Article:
Last Updated on May 6, 2015, by eNotes Editorial. Word Count: 473
(Ado)ration highlights several key differences between Christian and Native religions. One of Glancy’s major preoccupations as a poet is how the visible relates to the invisible; she suggests that tribal peoples have special knowledge of the tangible world in contrast to the European emphasis on the intangible and the metaphysical. In “Ledger Book Drawing,” for example, Glancy muses over an old Native American drawing of an Indian riding into battle: The artist draws the brave riding sidesaddle because he does not understand how to draw a leg on the other, invisible side of the horse. Glancy uses the ledger book artist to exemplify how the Native religious experience does not grasp the invisible. She later uses a poem about a conquistador riding a horse to exemplify how the Europeans do not respect the material world. In “You Know the Indian,” Glancy reimagines the Indian’s first view of a white conquistador on a horse. He seems to be a six-legged creature who can dismember himself. Glancy suggests that this violent separation of human from animal is emblematic of the European world and the “binary trail” of conflicting cultural and religious perspectives that Native Americans were ever forced to walk after the encounter.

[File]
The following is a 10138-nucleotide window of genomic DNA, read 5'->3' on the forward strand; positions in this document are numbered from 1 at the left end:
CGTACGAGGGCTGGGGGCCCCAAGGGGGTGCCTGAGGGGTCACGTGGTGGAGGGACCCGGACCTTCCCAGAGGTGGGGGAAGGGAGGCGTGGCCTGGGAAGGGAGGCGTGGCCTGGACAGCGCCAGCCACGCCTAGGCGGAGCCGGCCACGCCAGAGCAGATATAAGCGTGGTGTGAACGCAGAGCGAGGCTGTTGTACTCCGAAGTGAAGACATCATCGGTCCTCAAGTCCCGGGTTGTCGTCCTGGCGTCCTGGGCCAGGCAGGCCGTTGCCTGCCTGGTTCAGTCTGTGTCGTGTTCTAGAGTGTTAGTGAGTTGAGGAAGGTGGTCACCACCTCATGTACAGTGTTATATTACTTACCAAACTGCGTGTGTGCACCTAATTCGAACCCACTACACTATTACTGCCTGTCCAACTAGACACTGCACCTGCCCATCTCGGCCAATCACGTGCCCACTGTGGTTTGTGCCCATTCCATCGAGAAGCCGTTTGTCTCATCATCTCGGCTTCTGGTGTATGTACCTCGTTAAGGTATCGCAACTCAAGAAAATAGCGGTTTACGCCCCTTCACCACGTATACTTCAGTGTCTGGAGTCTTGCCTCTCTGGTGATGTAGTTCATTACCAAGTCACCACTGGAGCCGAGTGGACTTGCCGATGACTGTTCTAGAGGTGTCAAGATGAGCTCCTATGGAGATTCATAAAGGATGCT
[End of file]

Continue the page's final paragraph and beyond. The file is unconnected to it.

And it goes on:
Glancy suggests that a second, essential difference between Christian and Native traditions is in how each tradition approaches religious scripture and myth as authoritative and fixed or as fluid and infinitely variable. The history of Christianity has been marked by bloody, violent conflicts over determining whose version of Scripture or whose religious practices are the “true” ones. By contrast, in Native American spiritual systems, the idea of constant change is essential. A written and fixed text is the opposite of authoritative, for ceremonies and religious stories must be constantly told and retold, and each reimagining of a mythic tale or a spiritual narrative adapts old traditions to new understandings. If a ceremonial text cannot be reimagined, then it is a dead text and no longer provides spiritual healing. Not surprisingly, Glancy’s religious poetry features images of journeys, travels, and transformations: a road trip across the Plains states taken by the narrator, Jesus as a street tough riding a Harley-Davidson, an Indian drawing a man riding a horse, a cross that is compared to a travois, a mind that is pushed along a road, the Cherokee Trail of Tears, the tracking of footprints, and Jesus giving a sermon from a rocking boat. As the titular poem “(Ado)ration” notes, the Native convert to Christianity can adapt to a new religion, for a spiritual sensibility that believes in the power of transformation can accept the “Spirit-world moving the boundaries of its yard chairs.” But when the Christian faith insists on the Eurocentric and racist belief that the Great Spirit is “white as a sky on Sunday,” it loses all validity.
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